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Holocaust Remembrance Day Observance Begins with Yad Vashen Ceremony

By DEBKAfile & IsraelNationalNews.com

Israel's observance of Holocaust memorial day began on Wednesday evening with a ceremony at Jerusalem's Yad Vashem attended by President Reuven Rivlin and Prime Minister Binyamin Netanyahu.

On Thursday morning at 10 a.m., sirens will go off around the country for two minutes, followed by official ceremonies marking the occasion. Ministers, members of the Knesset, and a delegation from the IDF and the Israel Police will participate in the annual "March of the Living" during the day in Poland.

Each year, Israel stops for one day to remember the 6 million Jews who perished in the Holocaust and to tell the stories of the survivors. On Wednesday evening, a state memorial ceremony took place at Warsaw Ghetto Square at the Yad Vashem Holocaust Memorial Museum in Jerusalem. President Reuven Rivlin and Prime Minister Benjamin Netanyahu both spoke the ceremony and Holocaust survivors lit six torches as part of the memorial service.

A Knesset memorial ceremony titled "Every Person Has a Name" is set for Thursday. During the ceremony, which will be held in the Chagall Lounge, Knesset members will read out the names of the Jews who were killed in the Holocaust. Rivlin, Netanyahu, Knesset Speaker Yuli Edelstein and Supreme Court President Justice Miriam Naor will all be present for the ceremony.

Meanwhile, dozens of delegations from around the world are now touring through the remnants of Jewish life in Krakow, Poland, which was once home to one of the most vital Jewish communities in Europe.

At the Nuremberg Symposium in Krakow on Wednesday, marking 70 years since the Nuremberg Trials, participants discussed what lessons, if any, were learned in the years since and what steps can be taken to prevent genocide. The conference was organized by the March of the Living organization and the Raoul Wallenberg Center for Human Rights. Legal specialists from around the world participated.

At the same time, ahead of the March of the Living participants' memorial ceremony at Auschwitz-Birkenau on Thursday, a delegation of Knesset members arrived in Warsaw Tuesday to lay a wreath at the Ghetto Heroes Monument. There, Habayit Hayehudi MK Shuli Mualem-Rafaeli read Professor Asa Kasher's poem "Bakashot," which was originally written following the 1997 Israeli helicopter disaster.

Netanyahu told the survivors that lit the menorah: "I have one mission: One Yad Vashem is enough. One time. There will be no second time.". The meeting with the survivors was the first of its kind and was organized by Sara Netanyahu.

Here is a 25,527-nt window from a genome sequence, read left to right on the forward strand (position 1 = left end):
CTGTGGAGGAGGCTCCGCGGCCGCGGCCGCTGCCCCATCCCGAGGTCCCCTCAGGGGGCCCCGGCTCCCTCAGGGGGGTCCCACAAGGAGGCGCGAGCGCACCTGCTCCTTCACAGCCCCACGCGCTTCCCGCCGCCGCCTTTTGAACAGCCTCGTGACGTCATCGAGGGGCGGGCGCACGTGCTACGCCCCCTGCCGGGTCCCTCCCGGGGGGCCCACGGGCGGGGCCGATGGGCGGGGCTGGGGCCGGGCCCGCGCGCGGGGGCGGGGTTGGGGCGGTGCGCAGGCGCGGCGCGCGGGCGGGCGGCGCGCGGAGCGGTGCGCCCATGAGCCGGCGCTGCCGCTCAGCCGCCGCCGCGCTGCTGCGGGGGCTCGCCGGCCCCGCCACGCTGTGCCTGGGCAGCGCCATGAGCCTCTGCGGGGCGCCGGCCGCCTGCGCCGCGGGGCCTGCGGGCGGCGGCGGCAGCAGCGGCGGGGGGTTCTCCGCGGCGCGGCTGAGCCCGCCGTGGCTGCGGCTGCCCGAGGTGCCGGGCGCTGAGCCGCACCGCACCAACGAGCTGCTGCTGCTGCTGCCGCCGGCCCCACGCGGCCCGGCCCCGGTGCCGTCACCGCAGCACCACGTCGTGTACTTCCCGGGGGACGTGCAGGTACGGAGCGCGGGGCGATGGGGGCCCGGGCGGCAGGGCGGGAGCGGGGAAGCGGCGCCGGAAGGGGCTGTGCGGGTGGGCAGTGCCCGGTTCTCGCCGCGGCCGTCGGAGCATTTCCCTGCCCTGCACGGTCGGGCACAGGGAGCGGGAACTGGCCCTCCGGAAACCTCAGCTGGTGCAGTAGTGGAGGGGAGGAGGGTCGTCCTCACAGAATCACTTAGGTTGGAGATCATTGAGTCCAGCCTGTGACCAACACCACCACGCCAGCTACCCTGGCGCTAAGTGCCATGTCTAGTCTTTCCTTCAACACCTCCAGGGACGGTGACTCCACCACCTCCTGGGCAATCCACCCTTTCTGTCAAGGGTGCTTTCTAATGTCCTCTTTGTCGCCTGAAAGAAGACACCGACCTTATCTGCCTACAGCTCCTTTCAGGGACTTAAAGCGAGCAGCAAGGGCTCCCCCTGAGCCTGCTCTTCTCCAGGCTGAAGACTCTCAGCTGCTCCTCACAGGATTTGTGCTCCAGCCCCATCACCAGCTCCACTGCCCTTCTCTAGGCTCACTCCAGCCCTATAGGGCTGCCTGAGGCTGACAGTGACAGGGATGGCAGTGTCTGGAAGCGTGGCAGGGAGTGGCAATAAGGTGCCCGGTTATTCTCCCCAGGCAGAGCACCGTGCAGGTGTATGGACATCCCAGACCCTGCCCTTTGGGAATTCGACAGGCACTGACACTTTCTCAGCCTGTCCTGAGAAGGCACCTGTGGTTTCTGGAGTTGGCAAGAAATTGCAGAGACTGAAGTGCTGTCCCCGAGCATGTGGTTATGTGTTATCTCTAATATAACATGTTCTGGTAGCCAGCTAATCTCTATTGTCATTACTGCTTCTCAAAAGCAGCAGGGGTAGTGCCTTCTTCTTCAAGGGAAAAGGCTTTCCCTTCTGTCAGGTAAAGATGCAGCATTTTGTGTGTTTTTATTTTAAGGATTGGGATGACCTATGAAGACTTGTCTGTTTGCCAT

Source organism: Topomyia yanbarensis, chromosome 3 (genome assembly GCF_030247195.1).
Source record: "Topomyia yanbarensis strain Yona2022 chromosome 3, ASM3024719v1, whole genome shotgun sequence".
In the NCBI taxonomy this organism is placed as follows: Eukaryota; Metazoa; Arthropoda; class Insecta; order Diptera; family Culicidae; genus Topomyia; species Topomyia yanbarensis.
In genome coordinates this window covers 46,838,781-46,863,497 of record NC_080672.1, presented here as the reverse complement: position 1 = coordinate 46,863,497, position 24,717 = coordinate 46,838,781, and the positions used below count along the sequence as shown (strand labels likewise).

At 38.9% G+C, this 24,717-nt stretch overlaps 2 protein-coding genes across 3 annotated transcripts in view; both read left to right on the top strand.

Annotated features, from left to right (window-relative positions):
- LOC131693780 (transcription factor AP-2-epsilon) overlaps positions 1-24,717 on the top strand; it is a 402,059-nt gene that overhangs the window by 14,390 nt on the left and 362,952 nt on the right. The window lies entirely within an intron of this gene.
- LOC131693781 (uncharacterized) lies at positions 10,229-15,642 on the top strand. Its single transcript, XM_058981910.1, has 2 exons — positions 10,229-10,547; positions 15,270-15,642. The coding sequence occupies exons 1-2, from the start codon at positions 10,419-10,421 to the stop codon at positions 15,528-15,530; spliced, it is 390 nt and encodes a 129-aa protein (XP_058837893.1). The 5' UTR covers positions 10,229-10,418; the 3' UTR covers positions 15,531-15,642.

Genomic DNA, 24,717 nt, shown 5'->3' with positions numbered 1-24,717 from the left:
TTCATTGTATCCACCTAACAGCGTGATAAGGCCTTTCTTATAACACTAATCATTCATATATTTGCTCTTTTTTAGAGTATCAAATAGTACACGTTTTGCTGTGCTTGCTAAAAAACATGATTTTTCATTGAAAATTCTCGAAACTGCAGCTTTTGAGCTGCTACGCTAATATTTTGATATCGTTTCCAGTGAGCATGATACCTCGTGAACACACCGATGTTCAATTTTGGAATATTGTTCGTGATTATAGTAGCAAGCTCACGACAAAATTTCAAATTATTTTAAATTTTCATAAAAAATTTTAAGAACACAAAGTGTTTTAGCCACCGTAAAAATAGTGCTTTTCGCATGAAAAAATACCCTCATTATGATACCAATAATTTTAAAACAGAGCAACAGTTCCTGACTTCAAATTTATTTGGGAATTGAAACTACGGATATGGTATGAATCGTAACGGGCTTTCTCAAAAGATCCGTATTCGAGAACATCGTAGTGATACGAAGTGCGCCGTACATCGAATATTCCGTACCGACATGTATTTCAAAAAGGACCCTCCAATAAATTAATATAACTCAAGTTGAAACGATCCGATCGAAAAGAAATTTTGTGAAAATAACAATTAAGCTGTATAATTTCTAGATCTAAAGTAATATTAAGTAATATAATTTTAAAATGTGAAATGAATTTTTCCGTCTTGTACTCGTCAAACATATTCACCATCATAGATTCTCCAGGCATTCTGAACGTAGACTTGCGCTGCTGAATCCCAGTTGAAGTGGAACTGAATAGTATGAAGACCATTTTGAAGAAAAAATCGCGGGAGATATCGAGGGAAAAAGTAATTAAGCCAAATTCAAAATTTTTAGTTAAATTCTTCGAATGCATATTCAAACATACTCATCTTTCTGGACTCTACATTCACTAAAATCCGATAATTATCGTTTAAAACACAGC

The prime minister went on to say that "the hatred of Jews has not disappeared in 70 years, and it is now directed at the Jewish state. But the state is very, very strong -- and its strength is your strength."

Israeli President Reuven Rivlin opened his address Wednesday evening with a story from the Bergen Belsen concentration camp during the first night of Passover in 1944. "In barrack 18, a group of Jewish prisoners gathered, determined not to eat leavened bread. Rabbi Aharon Bernard (Yisachar) Davids, the rabbi of Rotterdam and a leader in the religious Zionist movement, who decided not to escape with his family but rather was sent with his community to Bergen Belsen, explained to them that it was their obligation to do what was necessary to stay alive."

"In order to convince them, he picked up a piece of bread, and before eating it on that Seder night, he read a special prayer which he had penned together with Rabbi Simon Dasberg, and other Rabbis from Holland, which read; 'Our Father in Heaven! It is known to You that we desire to fulfill Your will and observe the Passover holiday by eating Matzah and safeguarding against bread. But our hearts are pained at the captivity which prevents us, and we find ourselves in danger of our lives. We are hereby ready to fulfill Your commandments "And you shall live by them (the commandments)" and not die by them, and to observe the caution of "guard yourself and watch your life greatly."



Therefore our prayer to You is that You keep us alive, and sustain us, and redeem us speedily." The President noted that, tragically, Rabbi Davids perished just months before the camp was liberated.

"I stand here, amid the mountains of the Israeli city of Jerusalem," said Rivlin, "on the eve of Holocaust Memorial Day 2016, between the days of Passover 'the festival of freedom,' and Israel's Independence Day, and give thanks in the name of Rabbi Davids and his community who did not merit to see this moment, and in the name of all our brothers and sisters, our loved ones who perished in the Holocaust, I give thanks to He who brought us to this moment, to these days of revival. Am Yisrael Chai, the people of Israel lives."

Rivlin highlighted the importance of the remembering the Holocaust, noting that this would be the last generation to meet with survivors. "In another generation, there will not be anyone left living among us who survived that hell, and who could say, 'I was there, I saw the horror with my own eyes'. The Holocaust survivors living among us become fewer and fewer.

"It is time to conduct some soul-searching before you. We must admit that we were wrong. Holocaust survivors have never received the respect they deserved. Even to the present day, the State of Israel does not take every measure it can in order to take care of the Holocaust survivors. My brothers and sisters, survivors, the heroes of Israel's revival, I came here today on my behalf, and on behalf of the people of Israel, on behalf of the State of Israel, and I ask each one of you, before it is too late, for forgiveness.

"We did not understand, we did not want to understand, and we have not done enough. Our brothers and sisters, Holocaust survivors. These are the years in which we should take the opportunity to try to clarify along with you, how you want to shape the memory of the Holocaust and its lessons for future generations. How do you wish to charge the torch of remembrance, which will be passed from generation to generation? The number which was tattooed onto your flesh is etched into the hearts of this nation for generations, and has become the living will of the Jewish people."